In her presentation at the AASV meeting, Dr. VanderWaal said that, in the three slaughter plants examined in the studies, a typical worker infected early in the pandemic could be expected to spread the disease to two to four co-workers. But that rate rapidly declined as plants implemented safety measures and workers complied with protocols to prevent infections, plus people who had already been infected developed immune system protections.
Antibody testing added later also revealed far more workers had been infected than had been reported through disease-based testing, although the gap was smaller at the one plant that offered in-house COVID-19 testing. Those results, Dr. VanderWaal said, seem to illustrate the effects of asymptomatic transmission and differences in access to testing.
The model also found that conducting polymerase chain reaction–based testing on all workers every three days could reduce COVID-19 cases 25%-40%, whereas testing every seven days could reduce cases about 20%, and testing every two to four weeks provided little benefit.
Dr. Bomgaars also recounted working with public health officials to expand COVID-19 testing among slaughter plant employees, which he said helped build confidence they could return to work.
“Plants that kept harvesting near capacity took rapid steps both to decrease the spread and to show they cared for staff,” Dr. Bomgaars said.
The pandemic emphasized how important it is to understand and find effective ways to modify people’s attitudes and behaviors to reduce disease spread. These same concepts apply to getting producers to understand and use effective livestock biosecurity measures to halt the spread of high-consequence animal diseases.
Dr. Jack A. Shere, associate administrator, U.S. Department of Agriculture Animal and Plant Health Inspection Service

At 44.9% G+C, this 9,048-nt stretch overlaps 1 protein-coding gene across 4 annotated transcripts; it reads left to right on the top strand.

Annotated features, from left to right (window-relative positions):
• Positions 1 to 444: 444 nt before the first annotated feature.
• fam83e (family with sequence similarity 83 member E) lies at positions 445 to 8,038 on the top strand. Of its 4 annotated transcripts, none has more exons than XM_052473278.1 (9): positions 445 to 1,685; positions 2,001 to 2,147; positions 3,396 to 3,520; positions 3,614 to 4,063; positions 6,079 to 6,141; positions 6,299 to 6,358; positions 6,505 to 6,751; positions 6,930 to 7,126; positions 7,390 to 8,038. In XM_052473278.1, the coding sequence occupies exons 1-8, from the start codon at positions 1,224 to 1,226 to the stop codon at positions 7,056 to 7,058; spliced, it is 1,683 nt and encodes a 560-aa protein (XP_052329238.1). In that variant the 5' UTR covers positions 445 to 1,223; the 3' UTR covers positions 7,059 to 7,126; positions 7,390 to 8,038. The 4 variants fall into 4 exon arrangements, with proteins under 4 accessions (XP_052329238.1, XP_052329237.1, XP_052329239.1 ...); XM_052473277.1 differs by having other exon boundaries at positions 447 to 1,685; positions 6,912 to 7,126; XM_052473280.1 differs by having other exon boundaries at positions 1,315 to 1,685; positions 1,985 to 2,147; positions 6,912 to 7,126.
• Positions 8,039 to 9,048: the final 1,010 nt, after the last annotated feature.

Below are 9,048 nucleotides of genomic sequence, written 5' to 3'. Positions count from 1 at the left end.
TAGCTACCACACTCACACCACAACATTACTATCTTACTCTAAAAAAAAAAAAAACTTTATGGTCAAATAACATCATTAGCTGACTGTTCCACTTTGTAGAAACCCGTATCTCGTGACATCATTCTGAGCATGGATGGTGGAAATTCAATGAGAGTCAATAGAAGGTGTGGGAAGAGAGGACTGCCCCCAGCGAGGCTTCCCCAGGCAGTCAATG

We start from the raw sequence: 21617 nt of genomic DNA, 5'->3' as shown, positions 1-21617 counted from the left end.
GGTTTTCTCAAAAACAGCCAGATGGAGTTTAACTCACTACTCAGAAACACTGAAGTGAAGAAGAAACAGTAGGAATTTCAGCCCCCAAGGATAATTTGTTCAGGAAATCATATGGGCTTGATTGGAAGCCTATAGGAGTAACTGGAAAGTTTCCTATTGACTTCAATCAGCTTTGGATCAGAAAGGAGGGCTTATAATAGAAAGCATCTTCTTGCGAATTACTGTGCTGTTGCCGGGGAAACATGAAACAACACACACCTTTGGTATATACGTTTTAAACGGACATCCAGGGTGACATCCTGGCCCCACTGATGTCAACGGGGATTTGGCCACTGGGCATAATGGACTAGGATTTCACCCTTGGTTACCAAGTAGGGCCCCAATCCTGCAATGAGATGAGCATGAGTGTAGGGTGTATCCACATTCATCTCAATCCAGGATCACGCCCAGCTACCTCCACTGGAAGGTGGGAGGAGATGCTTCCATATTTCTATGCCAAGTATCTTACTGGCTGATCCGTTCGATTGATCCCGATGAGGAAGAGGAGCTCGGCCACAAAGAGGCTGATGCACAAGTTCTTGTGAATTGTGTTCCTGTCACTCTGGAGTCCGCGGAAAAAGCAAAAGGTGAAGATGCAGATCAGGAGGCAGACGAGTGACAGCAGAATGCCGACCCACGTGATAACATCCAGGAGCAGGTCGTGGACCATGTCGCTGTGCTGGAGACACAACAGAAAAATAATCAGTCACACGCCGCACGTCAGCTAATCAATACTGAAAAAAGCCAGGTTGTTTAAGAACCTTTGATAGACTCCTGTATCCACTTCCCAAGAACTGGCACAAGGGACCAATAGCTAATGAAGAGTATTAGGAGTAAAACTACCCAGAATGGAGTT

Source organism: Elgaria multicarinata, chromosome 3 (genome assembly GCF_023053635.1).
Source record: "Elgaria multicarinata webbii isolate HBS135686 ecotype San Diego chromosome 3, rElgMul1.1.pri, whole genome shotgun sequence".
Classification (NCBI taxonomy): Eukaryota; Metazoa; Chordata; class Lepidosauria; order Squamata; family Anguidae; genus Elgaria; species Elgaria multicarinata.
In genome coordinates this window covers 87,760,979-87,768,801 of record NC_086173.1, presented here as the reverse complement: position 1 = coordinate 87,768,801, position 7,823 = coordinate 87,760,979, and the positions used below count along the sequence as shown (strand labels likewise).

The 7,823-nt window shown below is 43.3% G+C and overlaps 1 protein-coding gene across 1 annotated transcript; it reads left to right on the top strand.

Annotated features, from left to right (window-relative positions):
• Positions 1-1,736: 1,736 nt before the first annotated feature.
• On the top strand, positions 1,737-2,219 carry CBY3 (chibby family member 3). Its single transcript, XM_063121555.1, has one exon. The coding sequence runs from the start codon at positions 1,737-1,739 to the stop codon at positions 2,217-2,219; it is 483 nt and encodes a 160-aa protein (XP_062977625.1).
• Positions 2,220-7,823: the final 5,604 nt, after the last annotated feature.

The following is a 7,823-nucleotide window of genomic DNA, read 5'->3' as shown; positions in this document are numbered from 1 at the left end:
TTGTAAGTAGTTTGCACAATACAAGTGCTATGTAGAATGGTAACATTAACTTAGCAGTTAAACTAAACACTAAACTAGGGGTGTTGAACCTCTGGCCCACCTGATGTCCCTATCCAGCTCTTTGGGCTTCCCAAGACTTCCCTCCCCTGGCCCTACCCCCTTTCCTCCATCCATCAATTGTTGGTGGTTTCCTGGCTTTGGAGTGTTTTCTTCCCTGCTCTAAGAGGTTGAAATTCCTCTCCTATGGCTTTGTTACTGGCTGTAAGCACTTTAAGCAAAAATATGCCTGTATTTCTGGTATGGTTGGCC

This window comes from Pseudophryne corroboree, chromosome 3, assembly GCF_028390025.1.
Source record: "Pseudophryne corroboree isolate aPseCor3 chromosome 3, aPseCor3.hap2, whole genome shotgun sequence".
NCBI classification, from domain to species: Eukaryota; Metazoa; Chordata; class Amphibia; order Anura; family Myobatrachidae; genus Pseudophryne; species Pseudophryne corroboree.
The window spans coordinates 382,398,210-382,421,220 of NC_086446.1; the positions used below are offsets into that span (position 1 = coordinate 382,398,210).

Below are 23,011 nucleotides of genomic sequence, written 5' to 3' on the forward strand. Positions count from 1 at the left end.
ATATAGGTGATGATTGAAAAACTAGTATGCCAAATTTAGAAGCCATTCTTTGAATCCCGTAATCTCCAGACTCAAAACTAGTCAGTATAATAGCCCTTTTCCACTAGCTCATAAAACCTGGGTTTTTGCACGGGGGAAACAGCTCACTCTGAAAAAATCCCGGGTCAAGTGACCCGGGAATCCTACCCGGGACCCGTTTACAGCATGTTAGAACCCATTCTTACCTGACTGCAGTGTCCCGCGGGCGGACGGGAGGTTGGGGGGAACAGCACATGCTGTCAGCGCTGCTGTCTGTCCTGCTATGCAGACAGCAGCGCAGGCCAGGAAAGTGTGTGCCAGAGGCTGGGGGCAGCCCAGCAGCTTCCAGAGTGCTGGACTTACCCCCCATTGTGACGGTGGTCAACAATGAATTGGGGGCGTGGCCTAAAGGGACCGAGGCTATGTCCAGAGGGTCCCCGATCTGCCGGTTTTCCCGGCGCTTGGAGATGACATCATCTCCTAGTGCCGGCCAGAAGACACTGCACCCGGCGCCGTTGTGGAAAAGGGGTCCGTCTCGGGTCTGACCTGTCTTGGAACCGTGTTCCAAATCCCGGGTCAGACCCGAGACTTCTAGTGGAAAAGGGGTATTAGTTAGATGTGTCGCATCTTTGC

Disease responses improve
Dr. Jack A. Shere, associate administrator for the USDA Animal and Plant Health Inspection Service, said containing a disease of animals or people requires a fast, coordinated response. The USDA has been planning how to lead a response in case of an incursion of African swine fever, a viral disease that has devastated swine herds in Asia and Europe (see story).
In the response to COVID-19 and the slowdown in pork production, Dr. Shere said, members of some ASF working groups turned discussions toward how to find marketing channels for swine and depopulate when necessary. National Veterinary Stockpile funding paid for new mobile depopulation and disposal equipment, he said, and federal COVID-19 relief funding helped some swine producers pay for depopulation and carcass disposal.
“The pandemic emphasized how important it is to understand and find effective ways to modify people’s attitudes and behaviors to reduce disease spread,” Dr. Shere said. “These same concepts apply to getting producers to understand and use effective livestock biosecurity measures to halt the spread of high-consequence animal diseases.”
States also made great strides in improving disease testing and adding laboratory equipment that could be used in an ASF or foot-and-mouth disease outbreak, Dr. Shere said.
“If we can proactively identify and close the remaining gaps, particularly in the areas of biosecurity implementation and validation of mass depopulation and disposal protocols, we can better be prepared for the next threat,” he said.
Dr. VanderWaal said the worker protections added inside slaughter plants in response to COVID-19 could help protect workers against not just the pandemic but also seasonal colds and influenza.
“I do think that some of the additional practices and measures that have been put in place at these plants should help reduce the transmission of other respiratory diseases and also promote a healthier workforce,” she said.
Dr. Coleman, who himself developed mild COVID-19 in early May 2020 after working closely with an infected swine farm employee, sees a need for leadership in response to diseases on farms, whether they affect animal or human health. That leadership determines whether employees see the disease as a threat, he said.
“It’s not so much about making rules as it is making sure leadership drives home the message of what is really a threat and what isn’t a threat—and then trying to really control things that are controllable,” he said.